Indictment Details Terror Weapons Smuggling Scheme

The New York Sun
March 16, 2005 Wednesday

Indictment Details Terror Weapons Smuggling Scheme

By CATRIONA STUART, Special to the Sun

Rocket-propelled grenade launchers, claymore mines, AK47s, machine
guns, shoulder-launched missiles, and enriched uranium were among the
weapons arms dealers offered to sell to an FBI informant last year,
federal prosecutors said yesterday.

At least 18 men hatched a complicated scheme to smuggle numerous
assault weapons into America from Russia and Eastern Europe and to
sell the arsenal to an informant posing as an arms trafficker with
connections to terrorist organizations, prosecutors said in an
indictment unsealed in federal court yesterday. During a yearlong FBI
surveillance operation, the men allegedly smuggled in eight weapons
that they stashed in storage facilities in New York, Los Angeles, and
Fort Lauderdale, and had another cache ready to be shipped into the
country, the U.S. attorney for the southern district of New York,
David Kelley, said.

When they opened the storage locker located in downtown Manhattan,
agents involved in the joint FBI-NYPD investigation found a Norinoco
model long-gun equipped with two loaded bullet clips, an Israeli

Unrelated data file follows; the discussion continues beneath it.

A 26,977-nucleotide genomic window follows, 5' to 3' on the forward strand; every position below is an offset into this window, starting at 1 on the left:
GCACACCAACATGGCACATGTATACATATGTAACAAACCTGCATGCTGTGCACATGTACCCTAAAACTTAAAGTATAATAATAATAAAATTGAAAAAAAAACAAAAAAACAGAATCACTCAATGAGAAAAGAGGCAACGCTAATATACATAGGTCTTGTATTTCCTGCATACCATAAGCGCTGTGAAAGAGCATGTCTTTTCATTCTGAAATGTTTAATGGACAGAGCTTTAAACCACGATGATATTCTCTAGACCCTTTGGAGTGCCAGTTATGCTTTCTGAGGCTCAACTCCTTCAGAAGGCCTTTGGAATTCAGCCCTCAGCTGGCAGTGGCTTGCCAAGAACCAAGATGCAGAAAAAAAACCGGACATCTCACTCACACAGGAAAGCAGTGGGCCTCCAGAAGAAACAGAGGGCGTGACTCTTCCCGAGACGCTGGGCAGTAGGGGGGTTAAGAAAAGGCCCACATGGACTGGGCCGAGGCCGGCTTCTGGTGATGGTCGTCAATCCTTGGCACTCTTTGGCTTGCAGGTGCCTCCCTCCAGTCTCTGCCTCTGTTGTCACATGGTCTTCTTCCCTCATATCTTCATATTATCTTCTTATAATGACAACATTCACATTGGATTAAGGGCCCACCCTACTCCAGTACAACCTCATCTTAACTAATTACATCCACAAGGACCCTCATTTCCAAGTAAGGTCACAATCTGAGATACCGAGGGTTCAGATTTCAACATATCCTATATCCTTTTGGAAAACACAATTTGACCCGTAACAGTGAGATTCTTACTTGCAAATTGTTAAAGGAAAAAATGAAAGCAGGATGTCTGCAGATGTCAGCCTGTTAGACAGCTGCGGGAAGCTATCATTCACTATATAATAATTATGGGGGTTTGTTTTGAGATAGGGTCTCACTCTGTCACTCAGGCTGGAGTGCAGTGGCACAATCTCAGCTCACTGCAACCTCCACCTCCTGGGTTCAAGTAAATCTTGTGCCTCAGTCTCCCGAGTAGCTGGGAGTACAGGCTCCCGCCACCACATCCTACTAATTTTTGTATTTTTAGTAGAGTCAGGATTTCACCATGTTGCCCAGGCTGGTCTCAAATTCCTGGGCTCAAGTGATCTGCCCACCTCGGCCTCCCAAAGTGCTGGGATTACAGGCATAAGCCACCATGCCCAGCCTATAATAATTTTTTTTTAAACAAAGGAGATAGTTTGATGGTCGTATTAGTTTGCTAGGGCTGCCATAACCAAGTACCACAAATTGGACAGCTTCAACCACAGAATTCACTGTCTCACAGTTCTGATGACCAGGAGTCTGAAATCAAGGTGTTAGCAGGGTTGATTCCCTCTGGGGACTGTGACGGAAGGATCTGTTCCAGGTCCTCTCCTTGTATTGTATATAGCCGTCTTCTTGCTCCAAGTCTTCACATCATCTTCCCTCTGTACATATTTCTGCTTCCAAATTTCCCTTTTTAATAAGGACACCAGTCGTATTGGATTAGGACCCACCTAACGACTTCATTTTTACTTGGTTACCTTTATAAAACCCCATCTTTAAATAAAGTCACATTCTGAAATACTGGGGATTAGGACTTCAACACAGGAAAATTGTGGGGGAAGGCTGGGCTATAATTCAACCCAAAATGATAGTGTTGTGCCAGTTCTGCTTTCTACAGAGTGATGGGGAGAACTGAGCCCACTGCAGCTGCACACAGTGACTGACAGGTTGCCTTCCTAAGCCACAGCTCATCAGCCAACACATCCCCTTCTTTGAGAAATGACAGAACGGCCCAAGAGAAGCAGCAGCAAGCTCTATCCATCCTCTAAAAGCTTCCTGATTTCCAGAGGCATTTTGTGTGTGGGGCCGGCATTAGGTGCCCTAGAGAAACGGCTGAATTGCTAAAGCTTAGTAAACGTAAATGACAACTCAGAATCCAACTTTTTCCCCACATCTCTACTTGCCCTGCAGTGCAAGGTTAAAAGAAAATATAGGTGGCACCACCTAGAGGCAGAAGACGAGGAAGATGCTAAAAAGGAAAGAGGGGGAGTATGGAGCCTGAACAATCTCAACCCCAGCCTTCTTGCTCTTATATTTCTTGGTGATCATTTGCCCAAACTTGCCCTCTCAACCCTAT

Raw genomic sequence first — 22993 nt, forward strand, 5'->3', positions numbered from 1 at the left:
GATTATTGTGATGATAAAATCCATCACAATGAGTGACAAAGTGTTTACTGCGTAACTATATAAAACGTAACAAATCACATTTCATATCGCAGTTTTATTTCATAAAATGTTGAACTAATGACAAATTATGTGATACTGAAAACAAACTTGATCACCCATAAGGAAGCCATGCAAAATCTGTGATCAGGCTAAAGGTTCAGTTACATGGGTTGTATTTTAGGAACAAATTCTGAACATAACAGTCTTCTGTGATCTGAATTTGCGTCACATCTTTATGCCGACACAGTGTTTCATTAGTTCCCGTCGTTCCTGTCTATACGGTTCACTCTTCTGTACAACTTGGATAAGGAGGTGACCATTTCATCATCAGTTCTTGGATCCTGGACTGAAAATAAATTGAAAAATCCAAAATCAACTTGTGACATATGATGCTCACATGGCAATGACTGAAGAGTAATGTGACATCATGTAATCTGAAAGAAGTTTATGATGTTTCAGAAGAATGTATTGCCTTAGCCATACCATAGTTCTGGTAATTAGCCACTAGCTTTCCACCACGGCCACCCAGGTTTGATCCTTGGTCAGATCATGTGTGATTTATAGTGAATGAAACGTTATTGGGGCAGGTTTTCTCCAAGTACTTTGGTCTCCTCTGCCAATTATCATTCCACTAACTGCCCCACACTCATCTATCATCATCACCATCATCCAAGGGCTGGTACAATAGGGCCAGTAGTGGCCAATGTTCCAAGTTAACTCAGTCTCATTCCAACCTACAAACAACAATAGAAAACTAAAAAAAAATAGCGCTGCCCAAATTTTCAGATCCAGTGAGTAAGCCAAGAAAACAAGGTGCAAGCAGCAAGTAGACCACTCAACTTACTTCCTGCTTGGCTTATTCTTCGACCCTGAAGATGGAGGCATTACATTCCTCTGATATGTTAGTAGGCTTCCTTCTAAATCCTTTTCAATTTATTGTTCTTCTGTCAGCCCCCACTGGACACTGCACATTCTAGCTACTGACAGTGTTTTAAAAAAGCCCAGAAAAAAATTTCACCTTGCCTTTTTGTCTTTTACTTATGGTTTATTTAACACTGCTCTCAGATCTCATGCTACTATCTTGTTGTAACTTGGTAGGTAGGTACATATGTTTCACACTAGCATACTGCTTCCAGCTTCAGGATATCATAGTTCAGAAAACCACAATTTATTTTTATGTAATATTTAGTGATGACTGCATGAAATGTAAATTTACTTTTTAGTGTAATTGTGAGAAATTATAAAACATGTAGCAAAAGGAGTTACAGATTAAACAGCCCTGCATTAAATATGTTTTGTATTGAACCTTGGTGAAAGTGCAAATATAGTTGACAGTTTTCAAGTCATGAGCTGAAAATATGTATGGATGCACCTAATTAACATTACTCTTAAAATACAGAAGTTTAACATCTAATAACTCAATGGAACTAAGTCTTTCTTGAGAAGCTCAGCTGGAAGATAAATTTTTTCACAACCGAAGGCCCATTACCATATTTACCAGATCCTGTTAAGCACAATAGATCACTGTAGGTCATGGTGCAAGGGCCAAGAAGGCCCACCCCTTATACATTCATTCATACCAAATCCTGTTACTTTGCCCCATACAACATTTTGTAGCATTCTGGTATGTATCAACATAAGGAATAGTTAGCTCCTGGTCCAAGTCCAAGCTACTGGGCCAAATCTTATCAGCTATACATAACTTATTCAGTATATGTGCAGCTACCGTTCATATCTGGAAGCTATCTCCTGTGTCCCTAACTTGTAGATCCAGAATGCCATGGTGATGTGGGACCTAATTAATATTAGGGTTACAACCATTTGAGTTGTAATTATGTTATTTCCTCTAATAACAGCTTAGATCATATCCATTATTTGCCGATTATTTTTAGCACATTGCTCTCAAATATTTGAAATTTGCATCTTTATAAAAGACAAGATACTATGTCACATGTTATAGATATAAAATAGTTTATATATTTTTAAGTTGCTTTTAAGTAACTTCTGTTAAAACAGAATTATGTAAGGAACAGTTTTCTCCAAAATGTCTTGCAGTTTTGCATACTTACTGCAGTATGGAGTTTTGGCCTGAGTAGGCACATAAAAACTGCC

military-issue Uzi, 31 rounds of 9mm ammunition, and a 9mm assault
rifle wrapped in a plastic bag from a Gap clothing store.

“This case posted a big ‘Keep Out’ sign for arms traffickers
everywhere,” the city’s police commissioner, Raymond Kelly, said.
“They’re not welcome, especially not in New York.”

According to the indictment, the roster of international arms
smugglers included Artur Solomonyan, 26, an Armenian citizen who
lives in New York and Los Angeles; and Christian Dewet Spies, 33, a
South African citizen who lives in New York.

In a series of surreptitious meetings and coded telephone
conversations in which they referred to assault rifles and
shoulder-fired surface-to-air missiles as “puppies” and “stingers,”
Mr. Spies allegedly enlisted the informant’s help in securing a buyer
for a stash of weapons held by a contact affiliated with the Russian
mafia. Mr. Spies believed that the informant intended to sell the
weapons to terrorists of Middle Eastern descent, prosecutors said.

Messrs. Solomonyan and Spies allegedly orchestrated a deal to provide
the informant with approximately $2.5 million worth of assault
rifles, explosive mines, rocket-propelled grenade launchers, and more
using an informal network of arms traffickers in Miami, New York, Los
Angeles, and Eastern Europe, prosecutors said.

As late as February, police said, the two men had given the informant
a username and password to a Russian email account that contained
e-mail messages with photos of 17 additional weapons available for
purchase.

For their roles, Messrs. Solomonyan and Spies, who were both in this
country illegally, have been charged with several counts of weapons
trafficking and could face up to 30 years in prison if convicted.

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